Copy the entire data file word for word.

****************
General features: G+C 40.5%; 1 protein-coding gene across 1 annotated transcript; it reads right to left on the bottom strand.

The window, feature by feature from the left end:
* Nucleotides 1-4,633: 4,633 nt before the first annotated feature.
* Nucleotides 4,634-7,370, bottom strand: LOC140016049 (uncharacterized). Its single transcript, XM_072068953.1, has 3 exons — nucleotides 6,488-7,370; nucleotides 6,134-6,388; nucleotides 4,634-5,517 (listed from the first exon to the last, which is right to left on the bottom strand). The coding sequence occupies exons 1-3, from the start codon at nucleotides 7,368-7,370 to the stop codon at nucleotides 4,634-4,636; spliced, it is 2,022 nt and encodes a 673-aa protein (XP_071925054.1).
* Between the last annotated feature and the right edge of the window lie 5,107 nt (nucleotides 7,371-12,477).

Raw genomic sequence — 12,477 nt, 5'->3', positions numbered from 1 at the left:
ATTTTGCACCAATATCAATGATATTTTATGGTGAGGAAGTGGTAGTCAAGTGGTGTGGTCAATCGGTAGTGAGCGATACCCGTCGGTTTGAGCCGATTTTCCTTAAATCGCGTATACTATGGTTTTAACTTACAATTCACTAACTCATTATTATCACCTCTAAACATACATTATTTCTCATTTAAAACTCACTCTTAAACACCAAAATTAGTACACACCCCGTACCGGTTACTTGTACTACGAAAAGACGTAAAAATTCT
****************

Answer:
General features: G+C 40.5%; 1 protein-coding gene across 1 annotated transcript; it reads right to left on the bottom strand.

The window, feature by feature from the left end:
* Nucleotides 1-4,633: 4,633 nt before the first annotated feature.
* Nucleotides 4,634-7,370, bottom strand: LOC140016049 (uncharacterized). Its single transcript, XM_072068953.1, has 3 exons — nucleotides 6,488-7,370; nucleotides 6,134-6,388; nucleotides 4,634-5,517 (listed from the first exon to the last, which is right to left on the bottom strand). The coding sequence occupies exons 1-3, from the start codon at nucleotides 7,368-7,370 to the stop codon at nucleotides 4,634-4,636; spliced, it is 2,022 nt and encodes a 673-aa protein (XP_071925054.1).
* Between the last annotated feature and the right edge of the window lie 5,107 nt (nucleotides 7,371-12,477).

Raw genomic sequence — 12,477 nt, 5'->3', positions numbered from 1 at the left:
ATTTTGCACCAATATCAATGATATTTTATGGTGAGGAAGTGGTAGTCAAGTGGTGTGGTCAATCGGTAGTGAGCGATACCCGTCGGTTTGAGCCGATTTTCCTTAAATCGCGTATACTATGGTTTTAACTTACAATTCACTAACTCATTATTATCACCTCTAAACATACATTATTTCTCATTTAAAACTCACTCTTAAACACCAAAATTAGTACACACCCCGTACCGGTTACTTGTACTACGAAAAGACGTAAAAATTCT